How to enable virtualization in Windows 10

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If you want to add a virtual machine and you’re willing to learn how to enable virtualization in Windows 10, this article’s for you. This guide features two simple ways of enabling hardware virtualization.

Windows 10 saw the introduction of many useful things, one of them is its ability to support CPU virtualization which is a great Windows feature.

This powerful tool allows you to run a virtual machine on your computer with the help of virtual machine software called Hyper-V.  The newly added virtual machine works as an entirely separate machine from your main system.

With virtualization technology enabled, you can install and test various new programs on your Windows PC without the fear of corrupting the whole system. Also, this virtualization technology makes your computer faster and lets it execute functions more efficiently.

How to enable virtualization in Windows 10

System requirements to enable virtualization

Before jumping on how to enable virtualization in Windows 10, it is important to know if your computer supports it or not. Unfortunately, not all Windows 10 operating systems are equipped with Hyper-V software. Additionally, your processor must fit some requirements to run a virtual machine on your system.

Here’s what your system needs to have to support virtualization in Windows 10:

  •       Windows 10 Pro or Windows Enterprise;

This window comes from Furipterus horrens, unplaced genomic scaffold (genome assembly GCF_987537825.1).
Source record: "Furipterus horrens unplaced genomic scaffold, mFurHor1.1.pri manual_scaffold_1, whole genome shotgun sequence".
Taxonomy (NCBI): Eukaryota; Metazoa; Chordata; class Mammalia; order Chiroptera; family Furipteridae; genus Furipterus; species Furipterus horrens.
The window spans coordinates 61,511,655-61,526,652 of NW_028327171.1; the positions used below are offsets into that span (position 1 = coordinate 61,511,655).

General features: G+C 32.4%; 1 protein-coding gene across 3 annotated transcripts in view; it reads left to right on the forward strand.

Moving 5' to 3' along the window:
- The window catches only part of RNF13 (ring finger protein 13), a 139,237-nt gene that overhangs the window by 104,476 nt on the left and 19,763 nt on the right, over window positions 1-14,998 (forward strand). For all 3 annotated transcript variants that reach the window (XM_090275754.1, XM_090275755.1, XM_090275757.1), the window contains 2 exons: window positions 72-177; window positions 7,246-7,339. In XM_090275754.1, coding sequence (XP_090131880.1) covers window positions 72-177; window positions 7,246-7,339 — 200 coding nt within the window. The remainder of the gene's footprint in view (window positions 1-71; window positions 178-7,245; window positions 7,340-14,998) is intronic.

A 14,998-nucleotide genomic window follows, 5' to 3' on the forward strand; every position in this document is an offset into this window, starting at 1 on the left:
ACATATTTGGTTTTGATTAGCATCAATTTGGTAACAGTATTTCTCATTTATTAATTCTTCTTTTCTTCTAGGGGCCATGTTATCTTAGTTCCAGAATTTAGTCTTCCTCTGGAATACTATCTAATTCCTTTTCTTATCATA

•       64-bit processor and 4 GB RAM;
  •       Enabled Hardware virtualization on your computer’s BIOS;
  •       Sufficient hard drive space to add and run an additional operating system;
  •       Your PC must support SLAT (Secondary Level Address Translation).

To check your processor (CPU) type and Windows Edition, go to “Settings” > “System” and “About”:

Check out our awesome article on File sizes and their conversions explained: kilobytes, megabytes, gigabytes and much more!

How to enable virtualization in Windows 10

If your hardware and processor fulfill the above criteria, it’s time to enable virtualization on your PC.

Does your system support hardware virtualization?

As said earlier, not all systems are capable of creating virtual machines. Therefore, it’s essential to know if yours comes with built-in virtualization technology or not.

Follow these steps to check whether your system supports virtualization or not:

  • Press “Windows + R” keys to open the “Run” box;
  • Type “cmd” in the Run box and hit “Enter”;

  • Once the command prompt gets opened, type or paste the following command and hit “Enter”: systeminfo.exe
  • Scroll down to the bottom of the command window. If you can see the “Hyper-V” section, your system supports Virtualization:

How to enable virtualization in Windows 10

  • Now, check information under “Hyper-V Requirements”. If the “Virtualization Enabled In Firmware” option says “No”. It means virtualization is disabled on your system. If it says “Yes”, it is enabled.

Another easy way of finding out if your system supports virtualization or not is by going to the “Performance” tab in Task manager. If your system has the option to be virtually operated, you will find the “Virtualization” option here: